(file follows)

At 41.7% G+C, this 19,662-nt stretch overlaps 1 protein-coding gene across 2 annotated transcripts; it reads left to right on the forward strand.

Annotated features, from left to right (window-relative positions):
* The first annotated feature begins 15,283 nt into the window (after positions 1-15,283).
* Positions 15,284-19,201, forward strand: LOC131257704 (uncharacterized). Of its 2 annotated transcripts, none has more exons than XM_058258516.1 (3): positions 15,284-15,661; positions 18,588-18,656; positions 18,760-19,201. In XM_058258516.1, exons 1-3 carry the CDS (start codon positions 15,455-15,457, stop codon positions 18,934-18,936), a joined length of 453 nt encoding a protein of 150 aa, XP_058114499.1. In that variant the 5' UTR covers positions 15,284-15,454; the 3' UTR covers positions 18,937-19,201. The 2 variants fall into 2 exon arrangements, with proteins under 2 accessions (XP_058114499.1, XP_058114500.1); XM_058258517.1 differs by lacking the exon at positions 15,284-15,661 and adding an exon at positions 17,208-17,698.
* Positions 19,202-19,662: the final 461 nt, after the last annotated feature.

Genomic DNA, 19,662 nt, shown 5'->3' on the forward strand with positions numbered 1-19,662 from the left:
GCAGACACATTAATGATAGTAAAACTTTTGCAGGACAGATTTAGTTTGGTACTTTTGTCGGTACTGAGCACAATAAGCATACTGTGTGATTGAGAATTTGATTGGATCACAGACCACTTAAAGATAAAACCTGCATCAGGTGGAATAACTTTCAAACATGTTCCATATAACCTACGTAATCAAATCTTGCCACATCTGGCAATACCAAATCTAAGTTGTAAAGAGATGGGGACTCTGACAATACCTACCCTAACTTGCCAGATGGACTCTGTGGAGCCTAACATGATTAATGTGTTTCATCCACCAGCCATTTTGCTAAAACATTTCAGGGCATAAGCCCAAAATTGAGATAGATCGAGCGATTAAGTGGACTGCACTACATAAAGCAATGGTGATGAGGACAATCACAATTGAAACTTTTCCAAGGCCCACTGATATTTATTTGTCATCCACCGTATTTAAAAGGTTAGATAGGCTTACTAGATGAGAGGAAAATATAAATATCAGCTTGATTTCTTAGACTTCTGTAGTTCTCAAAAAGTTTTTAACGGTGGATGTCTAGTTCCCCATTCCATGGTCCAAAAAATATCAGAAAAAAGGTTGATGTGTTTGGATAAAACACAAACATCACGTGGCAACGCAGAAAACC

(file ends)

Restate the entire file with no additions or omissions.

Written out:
At 41.7% G+C, this 19,662-nt stretch overlaps 1 protein-coding gene across 2 annotated transcripts; it reads left to right on the forward strand.

Annotated features, from left to right (window-relative positions):
* The first annotated feature begins 15,283 nt into the window (after positions 1-15,283).
* Positions 15,284-19,201, forward strand: LOC131257704 (uncharacterized). Of its 2 annotated transcripts, none has more exons than XM_058258516.1 (3): positions 15,284-15,661; positions 18,588-18,656; positions 18,760-19,201. In XM_058258516.1, exons 1-3 carry the CDS (start codon positions 15,455-15,457, stop codon positions 18,934-18,936), a joined length of 453 nt encoding a protein of 150 aa, XP_058114499.1. In that variant the 5' UTR covers positions 15,284-15,454; the 3' UTR covers positions 18,937-19,201. The 2 variants fall into 2 exon arrangements, with proteins under 2 accessions (XP_058114499.1, XP_058114500.1); XM_058258517.1 differs by lacking the exon at positions 15,284-15,661 and adding an exon at positions 17,208-17,698.
* Positions 19,202-19,662: the final 461 nt, after the last annotated feature.

Genomic DNA, 19,662 nt, shown 5'->3' on the forward strand with positions numbered 1-19,662 from the left:
GCAGACACATTAATGATAGTAAAACTTTTGCAGGACAGATTTAGTTTGGTACTTTTGTCGGTACTGAGCACAATAAGCATACTGTGTGATTGAGAATTTGATTGGATCACAGACCACTTAAAGATAAAACCTGCATCAGGTGGAATAACTTTCAAACATGTTCCATATAACCTACGTAATCAAATCTTGCCACATCTGGCAATACCAAATCTAAGTTGTAAAGAGATGGGGACTCTGACAATACCTACCCTAACTTGCCAGATGGACTCTGTGGAGCCTAACATGATTAATGTGTTTCATCCACCAGCCATTTTGCTAAAACATTTCAGGGCATAAGCCCAAAATTGAGATAGATCGAGCGATTAAGTGGACTGCACTACATAAAGCAATGGTGATGAGGACAATCACAATTGAAACTTTTCCAAGGCCCACTGATATTTATTTGTCATCCACCGTATTTAAAAGGTTAGATAGGCTTACTAGATGAGAGGAAAATATAAATATCAGCTTGATTTCTTAGACTTCTGTAGTTCTCAAAAAGTTTTTAACGGTGGATGTCTAGTTCCCCATTCCATGGTCCAAAAAATATCAGAAAAAAGGTTGATGTGTTTGGATAAAACACAAACATCACGTGGCAACGCAGAAAACC